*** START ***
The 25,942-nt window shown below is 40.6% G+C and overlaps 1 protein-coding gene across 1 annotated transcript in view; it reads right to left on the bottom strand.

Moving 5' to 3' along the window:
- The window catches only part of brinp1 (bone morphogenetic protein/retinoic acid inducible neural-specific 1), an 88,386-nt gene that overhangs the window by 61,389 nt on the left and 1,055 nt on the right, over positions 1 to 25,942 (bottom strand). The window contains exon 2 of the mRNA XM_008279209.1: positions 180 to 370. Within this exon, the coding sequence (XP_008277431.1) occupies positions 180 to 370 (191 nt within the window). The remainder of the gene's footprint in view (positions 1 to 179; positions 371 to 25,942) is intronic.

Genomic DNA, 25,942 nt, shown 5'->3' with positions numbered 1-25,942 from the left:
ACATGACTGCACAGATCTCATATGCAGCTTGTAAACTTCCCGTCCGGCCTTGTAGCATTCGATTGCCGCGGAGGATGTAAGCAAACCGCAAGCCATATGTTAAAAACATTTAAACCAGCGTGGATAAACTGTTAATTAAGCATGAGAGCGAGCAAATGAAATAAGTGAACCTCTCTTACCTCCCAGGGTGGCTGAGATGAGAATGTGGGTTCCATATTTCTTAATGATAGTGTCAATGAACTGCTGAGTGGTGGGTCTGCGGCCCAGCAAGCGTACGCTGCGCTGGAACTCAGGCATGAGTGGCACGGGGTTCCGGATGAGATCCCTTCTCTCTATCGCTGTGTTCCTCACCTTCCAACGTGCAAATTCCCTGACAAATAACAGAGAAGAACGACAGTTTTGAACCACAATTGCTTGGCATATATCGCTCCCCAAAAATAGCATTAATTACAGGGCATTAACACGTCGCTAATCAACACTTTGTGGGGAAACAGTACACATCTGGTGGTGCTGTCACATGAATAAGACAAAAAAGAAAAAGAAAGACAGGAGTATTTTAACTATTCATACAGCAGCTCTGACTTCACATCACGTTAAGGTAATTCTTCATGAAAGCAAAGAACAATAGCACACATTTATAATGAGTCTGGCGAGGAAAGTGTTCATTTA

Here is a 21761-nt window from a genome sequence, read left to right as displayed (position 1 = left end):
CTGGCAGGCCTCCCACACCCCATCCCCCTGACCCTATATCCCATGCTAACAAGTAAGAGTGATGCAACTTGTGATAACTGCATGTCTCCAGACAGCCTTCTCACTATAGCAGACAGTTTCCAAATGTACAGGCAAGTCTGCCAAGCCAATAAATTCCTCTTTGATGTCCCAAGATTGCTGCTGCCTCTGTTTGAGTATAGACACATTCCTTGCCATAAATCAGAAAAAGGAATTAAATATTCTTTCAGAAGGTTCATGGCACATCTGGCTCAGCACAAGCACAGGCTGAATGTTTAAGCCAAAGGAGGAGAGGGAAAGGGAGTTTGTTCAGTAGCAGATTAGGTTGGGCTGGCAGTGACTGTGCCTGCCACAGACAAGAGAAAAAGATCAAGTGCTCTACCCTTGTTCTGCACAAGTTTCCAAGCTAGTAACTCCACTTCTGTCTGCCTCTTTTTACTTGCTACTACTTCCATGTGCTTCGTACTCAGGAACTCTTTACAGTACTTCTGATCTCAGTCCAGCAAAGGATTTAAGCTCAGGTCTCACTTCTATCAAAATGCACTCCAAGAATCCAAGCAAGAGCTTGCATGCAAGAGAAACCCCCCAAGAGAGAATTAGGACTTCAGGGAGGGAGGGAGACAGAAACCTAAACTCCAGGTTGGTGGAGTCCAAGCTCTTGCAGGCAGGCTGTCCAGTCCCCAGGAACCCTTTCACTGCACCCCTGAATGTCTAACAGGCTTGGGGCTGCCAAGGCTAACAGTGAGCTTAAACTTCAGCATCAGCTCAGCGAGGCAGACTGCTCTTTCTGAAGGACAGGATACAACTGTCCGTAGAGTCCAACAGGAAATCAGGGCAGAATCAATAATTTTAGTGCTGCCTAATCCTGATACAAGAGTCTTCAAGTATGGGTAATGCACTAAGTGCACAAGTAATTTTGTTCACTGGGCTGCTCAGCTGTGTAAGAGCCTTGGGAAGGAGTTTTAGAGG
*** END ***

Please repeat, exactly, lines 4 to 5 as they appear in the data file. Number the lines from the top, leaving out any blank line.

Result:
Genomic DNA, 25,942 nt, shown 5'->3' with positions numbered 1-25,942 from the left:
ACATGACTGCACAGATCTCATATGCAGCTTGTAAACTTCCCGTCCGGCCTTGTAGCATTCGATTGCCGCGGAGGATGTAAGCAAACCGCAAGCCATATGTTAAAAACATTTAAACCAGCGTGGATAAACTGTTAATTAAGCATGAGAGCGAGCAAATGAAATAAGTGAACCTCTCTTACCTCCCAGGGTGGCTGAGATGAGAATGTGGGTTCCATATTTCTTAATGATAGTGTCAATGAACTGCTGAGTGGTGGGTCTGCGGCCCAGCAAGCGTACGCTGCGCTGGAACTCAGGCATGAGTGGCACGGGGTTCCGGATGAGATCCCTTCTCTCTATCGCTGTGTTCCTCACCTTCCAACGTGCAAATTCCCTGACAAATAACAGAGAAGAACGACAGTTTTGAACCACAATTGCTTGGCATATATCGCTCCCCAAAAATAGCATTAATTACAGGGCATTAACACGTCGCTAATCAACACTTTGTGGGGAAACAGTACACATCTGGTGGTGCTGTCACATGAATAAGACAAAAAAGAAAAAGAAAGACAGGAGTATTTTAACTATTCATACAGCAGCTCTGACTTCACATCACGTTAAGGTAATTCTTCATGAAAGCAAAGAACAATAGCACACATTTATAATGAGTCTGGCGAGGAAAGTGTTCATTTA